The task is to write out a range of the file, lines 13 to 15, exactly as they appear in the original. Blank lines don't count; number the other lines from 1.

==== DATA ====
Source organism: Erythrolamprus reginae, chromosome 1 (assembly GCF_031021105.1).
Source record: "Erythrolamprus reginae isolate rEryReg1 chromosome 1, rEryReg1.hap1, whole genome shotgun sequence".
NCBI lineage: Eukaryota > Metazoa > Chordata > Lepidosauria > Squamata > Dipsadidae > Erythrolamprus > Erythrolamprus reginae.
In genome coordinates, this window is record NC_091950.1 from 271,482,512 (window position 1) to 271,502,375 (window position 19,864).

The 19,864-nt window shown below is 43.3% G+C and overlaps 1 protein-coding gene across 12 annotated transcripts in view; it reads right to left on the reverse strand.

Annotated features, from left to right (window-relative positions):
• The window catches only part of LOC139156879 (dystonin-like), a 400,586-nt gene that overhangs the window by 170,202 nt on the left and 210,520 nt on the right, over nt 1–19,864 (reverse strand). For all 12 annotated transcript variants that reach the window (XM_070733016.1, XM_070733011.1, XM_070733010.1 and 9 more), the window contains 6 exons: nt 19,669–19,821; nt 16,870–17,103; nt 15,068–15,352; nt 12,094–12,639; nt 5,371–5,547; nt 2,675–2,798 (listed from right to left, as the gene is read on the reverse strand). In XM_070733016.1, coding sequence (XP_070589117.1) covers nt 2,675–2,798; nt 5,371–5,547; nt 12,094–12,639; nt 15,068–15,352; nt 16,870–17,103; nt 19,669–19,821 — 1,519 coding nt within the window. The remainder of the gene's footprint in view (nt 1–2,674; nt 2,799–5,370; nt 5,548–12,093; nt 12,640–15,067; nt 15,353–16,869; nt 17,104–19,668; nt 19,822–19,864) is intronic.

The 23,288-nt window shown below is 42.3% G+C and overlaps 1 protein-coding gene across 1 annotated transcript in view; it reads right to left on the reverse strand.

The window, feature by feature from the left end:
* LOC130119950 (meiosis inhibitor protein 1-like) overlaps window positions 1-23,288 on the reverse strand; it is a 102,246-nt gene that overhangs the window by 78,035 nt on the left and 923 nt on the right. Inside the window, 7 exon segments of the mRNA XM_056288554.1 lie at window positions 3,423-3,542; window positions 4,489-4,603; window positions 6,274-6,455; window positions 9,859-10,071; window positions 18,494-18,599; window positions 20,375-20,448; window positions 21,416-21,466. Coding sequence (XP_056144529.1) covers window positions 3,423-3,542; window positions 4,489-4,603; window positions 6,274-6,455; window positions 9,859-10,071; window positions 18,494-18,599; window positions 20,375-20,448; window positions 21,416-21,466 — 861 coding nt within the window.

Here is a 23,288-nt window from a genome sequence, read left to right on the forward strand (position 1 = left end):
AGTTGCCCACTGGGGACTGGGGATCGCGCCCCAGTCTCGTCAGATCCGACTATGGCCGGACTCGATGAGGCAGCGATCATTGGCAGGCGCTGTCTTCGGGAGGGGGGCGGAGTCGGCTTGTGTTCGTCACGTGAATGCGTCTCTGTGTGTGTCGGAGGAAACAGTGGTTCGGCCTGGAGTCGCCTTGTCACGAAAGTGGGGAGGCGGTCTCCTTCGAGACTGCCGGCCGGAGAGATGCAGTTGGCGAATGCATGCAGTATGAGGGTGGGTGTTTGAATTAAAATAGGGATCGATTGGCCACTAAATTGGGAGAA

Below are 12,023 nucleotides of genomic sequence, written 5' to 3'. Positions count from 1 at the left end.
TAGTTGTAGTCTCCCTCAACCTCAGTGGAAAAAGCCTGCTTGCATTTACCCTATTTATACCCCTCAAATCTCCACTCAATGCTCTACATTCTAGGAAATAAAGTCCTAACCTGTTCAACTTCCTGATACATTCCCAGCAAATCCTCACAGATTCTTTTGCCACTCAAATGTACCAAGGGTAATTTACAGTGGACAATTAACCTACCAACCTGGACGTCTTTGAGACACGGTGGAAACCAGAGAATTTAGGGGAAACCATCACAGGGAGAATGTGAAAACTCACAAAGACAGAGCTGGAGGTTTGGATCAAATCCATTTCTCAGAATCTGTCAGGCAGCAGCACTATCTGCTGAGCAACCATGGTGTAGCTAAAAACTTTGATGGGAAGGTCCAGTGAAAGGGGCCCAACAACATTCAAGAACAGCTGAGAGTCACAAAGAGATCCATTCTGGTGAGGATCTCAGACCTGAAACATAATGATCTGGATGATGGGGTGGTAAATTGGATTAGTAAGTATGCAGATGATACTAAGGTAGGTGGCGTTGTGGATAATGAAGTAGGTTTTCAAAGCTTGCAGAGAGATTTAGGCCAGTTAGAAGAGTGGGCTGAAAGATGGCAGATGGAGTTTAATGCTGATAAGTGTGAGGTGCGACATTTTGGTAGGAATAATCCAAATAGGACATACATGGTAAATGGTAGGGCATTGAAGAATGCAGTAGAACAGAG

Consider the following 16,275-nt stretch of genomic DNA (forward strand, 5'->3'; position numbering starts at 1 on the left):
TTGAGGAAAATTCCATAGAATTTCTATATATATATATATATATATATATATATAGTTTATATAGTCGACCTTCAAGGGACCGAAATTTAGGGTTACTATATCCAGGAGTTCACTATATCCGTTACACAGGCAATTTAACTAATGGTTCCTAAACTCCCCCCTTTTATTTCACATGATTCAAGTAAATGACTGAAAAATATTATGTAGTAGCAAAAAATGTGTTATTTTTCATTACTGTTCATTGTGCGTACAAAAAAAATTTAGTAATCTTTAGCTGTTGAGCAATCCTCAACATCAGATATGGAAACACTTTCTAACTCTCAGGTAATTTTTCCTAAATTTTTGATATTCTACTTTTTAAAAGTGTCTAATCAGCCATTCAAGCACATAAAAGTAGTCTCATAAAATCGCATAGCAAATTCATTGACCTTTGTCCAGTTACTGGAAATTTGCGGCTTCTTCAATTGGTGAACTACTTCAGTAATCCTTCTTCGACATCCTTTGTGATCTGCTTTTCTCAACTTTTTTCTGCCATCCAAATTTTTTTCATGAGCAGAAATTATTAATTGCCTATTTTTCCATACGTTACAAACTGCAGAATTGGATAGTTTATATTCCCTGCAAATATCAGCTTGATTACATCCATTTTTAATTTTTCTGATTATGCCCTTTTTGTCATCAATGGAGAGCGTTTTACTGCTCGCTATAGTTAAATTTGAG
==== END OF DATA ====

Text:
Below are 12,023 nucleotides of genomic sequence, written 5' to 3'. Positions count from 1 at the left end.
TAGTTGTAGTCTCCCTCAACCTCAGTGGAAAAAGCCTGCTTGCATTTACCCTATTTATACCCCTCAAATCTCCACTCAATGCTCTACATTCTAGGAAATAAAGTCCTAACCTGTTCAACTTCCTGATACATTCCCAGCAAATCCTCACAGATTCTTTTGCCACTCAAATGTACCAAGGGTAATTTACAGTGGACAATTAACCTACCAACCTGGACGTCTTTGAGACACGGTGGAAACCAGAGAATTTAGGGGAAACCATCACAGGGAGAATGTGAAAACTCACAAAGACAGAGCTGGAGGTTTGGATCAAATCCATTTCTCAGAATCTGTCAGGCAGCAGCACTATCTGCTGAGCAACCATGGTGTAGCTAAAAACTTTGATGGGAAGGTCCAGTGAAAGGGGCCCAACAACATTCAAGAACAGCTGAGAGTCACAAAGAGATCCATTCTGGTGAGGATCTCAGACCTGAAACATAATGATCTGGATGATGGGGTGGTAAATTGGATTAGTAAGTATGCAGATGATACTAAGGTAGGTGGCGTTGTGGATAATGAAGTAGGTTTTCAAAGCTTGCAGAGAGATTTAGGCCAGTTAGAAGAGTGGGCTGAAAGATGGCAGATGGAGTTTAATGCTGATAAGTGTGAGGTGCGACATTTTGGTAGGAATAATCCAAATAGGACATACATGGTAAATGGTAGGGCATTGAAGAATGCAGTAGAACAGAG

Consider the following 16,275-nt stretch of genomic DNA (forward strand, 5'->3'; position numbering starts at 1 on the left):